Furthermore, marginalising front-line, practical expertise is an ominous effect of a worldview dominated by Safety-I logic. Unrestrained Safety-I (with its focus on specification, regulation and compliance) begins to resemble an ideology known as authoritarian high modernism—a trumped-up form of modernism with strongly held beliefs in the power of rational design, technical and scientific knowledge, order and legibility, and centralised oversight.13 15 25 The fingerprints of this ideology are evident throughout healthcare, in efforts to enhance quality and safety (eg, standardised care pathways based on clinical practice guidelines, performance targets mandated by centralised administrations, an emphasis on automation and technological solutions), and beyond (eg, the legibility provided by information from electronic medical records).13 14
While appearing logical and satisfying on the surface, the high-modernist approach tends to overlook the non-codified work, local expertise and tacit, practical knowledge that allow front-line workers to deal with emergent challenges at a complex system’s sharp end.13 25 As complex systems cannot be fully specified, this non-codified work and practical expertise are essential to compensate for the gaps and imperfections in our designs (ie, in Work-as-Imagined).8 12 Thus, the results of high modernism are often disappointing—if not disastrous—when applied to complex systems.25
With too much confidence in our ability to specify, design and control our systems, high modernism and unrestrained Safety-I logic neglect the ways that front-line workers use their practical, tacit expertise to recognise unpredictable events unfolding around them, make sense of these events and respond in the most appropriate manner. These efforts convert static, lifeless infrastructures into dynamic, adaptive entities capable of achieving success amidst the demands of complexity. However, with our focus elsewhere, we fail to recognise how much of normal, everyday work consists of these cognitively demanding efforts.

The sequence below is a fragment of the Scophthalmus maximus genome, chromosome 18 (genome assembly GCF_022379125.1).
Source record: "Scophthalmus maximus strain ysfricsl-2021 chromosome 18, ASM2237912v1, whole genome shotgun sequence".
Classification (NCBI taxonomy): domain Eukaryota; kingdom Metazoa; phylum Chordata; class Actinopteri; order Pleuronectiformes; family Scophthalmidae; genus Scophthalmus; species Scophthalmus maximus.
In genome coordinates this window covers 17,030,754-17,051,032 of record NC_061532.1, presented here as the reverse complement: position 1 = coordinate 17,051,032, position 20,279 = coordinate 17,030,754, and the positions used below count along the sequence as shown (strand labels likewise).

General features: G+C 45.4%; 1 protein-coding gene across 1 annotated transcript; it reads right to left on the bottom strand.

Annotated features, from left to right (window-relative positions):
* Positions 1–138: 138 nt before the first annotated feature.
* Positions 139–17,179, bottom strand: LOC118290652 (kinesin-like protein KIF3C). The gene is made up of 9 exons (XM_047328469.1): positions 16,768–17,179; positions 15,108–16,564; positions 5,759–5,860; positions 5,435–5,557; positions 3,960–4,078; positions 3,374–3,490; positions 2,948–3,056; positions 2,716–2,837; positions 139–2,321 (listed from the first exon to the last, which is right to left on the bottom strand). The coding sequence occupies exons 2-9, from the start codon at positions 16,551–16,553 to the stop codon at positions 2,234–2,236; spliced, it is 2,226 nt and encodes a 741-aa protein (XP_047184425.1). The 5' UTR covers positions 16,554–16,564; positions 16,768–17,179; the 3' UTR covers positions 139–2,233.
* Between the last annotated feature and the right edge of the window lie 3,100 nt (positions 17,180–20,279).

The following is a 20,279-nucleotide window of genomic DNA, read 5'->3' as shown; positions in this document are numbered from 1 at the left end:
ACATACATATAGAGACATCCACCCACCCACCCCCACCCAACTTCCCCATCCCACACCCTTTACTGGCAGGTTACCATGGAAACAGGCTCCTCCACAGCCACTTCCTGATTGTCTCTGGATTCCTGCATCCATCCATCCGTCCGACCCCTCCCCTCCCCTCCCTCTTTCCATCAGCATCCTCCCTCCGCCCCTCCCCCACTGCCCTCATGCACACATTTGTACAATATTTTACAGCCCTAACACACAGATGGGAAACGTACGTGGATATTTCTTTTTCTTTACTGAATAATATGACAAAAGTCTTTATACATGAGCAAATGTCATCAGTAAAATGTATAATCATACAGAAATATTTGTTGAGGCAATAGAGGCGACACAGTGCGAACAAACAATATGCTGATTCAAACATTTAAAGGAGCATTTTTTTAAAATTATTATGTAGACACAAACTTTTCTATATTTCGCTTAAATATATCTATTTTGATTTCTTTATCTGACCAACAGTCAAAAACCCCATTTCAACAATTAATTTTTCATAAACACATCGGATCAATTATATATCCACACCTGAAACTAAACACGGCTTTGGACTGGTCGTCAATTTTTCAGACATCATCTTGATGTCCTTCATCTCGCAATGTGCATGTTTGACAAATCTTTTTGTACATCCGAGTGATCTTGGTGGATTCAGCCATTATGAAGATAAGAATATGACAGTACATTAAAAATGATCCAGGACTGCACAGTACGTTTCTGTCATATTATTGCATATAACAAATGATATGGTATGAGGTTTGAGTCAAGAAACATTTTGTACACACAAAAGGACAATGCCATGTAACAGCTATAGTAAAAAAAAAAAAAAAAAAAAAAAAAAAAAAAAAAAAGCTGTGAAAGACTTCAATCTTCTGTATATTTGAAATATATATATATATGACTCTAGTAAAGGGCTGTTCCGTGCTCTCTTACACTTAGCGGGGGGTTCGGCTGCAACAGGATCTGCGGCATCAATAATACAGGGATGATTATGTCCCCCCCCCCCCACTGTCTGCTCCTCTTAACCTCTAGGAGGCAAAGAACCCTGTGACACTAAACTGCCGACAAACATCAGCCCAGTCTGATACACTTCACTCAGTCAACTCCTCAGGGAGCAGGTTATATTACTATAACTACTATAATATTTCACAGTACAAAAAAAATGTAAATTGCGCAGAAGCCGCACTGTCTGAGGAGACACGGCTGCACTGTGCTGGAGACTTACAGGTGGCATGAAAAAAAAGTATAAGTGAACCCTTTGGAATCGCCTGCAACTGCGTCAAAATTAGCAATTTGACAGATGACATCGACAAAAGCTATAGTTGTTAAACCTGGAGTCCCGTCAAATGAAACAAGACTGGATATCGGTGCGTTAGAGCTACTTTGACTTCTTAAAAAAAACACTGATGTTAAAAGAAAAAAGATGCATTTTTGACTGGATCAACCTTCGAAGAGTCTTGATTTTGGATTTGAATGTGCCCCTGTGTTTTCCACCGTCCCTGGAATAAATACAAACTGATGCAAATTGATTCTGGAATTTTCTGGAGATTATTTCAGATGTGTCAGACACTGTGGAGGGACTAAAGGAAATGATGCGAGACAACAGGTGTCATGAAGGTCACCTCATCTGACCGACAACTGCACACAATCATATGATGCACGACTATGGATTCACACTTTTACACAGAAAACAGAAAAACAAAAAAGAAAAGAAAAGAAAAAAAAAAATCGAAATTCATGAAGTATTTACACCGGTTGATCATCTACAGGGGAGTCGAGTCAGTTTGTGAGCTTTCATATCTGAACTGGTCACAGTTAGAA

We must remember that, despite the pervasiveness of adverse outcomes, there is far more that goes right in healthcare than goes wrong.7 12 In focusing on failures, we risk neglecting the majority of challenges clinicians encounter, yet successfully overcome through their adaptations and improvisations. The challenges depleting the emotional reserves of clinicians may reside predominantly in this successful, normal work (ie, not just in adverse events and failures). In failing to appreciate or examine the dynamic creation of success, the Safety-I paradigm may blind us to the exhausting demands clinicians overcome in creating ‘normal work’.
Faced with challenging circumstances (eg, surges in patient volumes, staff shortages or any situation where conditions defy expectations), altruistic clinicians do not idly accept suboptimal outcomes. They proactively adapt to find ways to succeed. In doing so, clinicians can compensate for a variety of systemic problems (eg, insufficient capacity, protocols and technology poorly aligned with clinical tasks) through their dedication, expertise and creativity.9 Unfortunately, these adaptations and successes often come at a cost to clinician well-being (eg, working longer, more intense hours). This is all especially true in a high-stakes field filled with altruistic clinicians willing to self-sacrifice.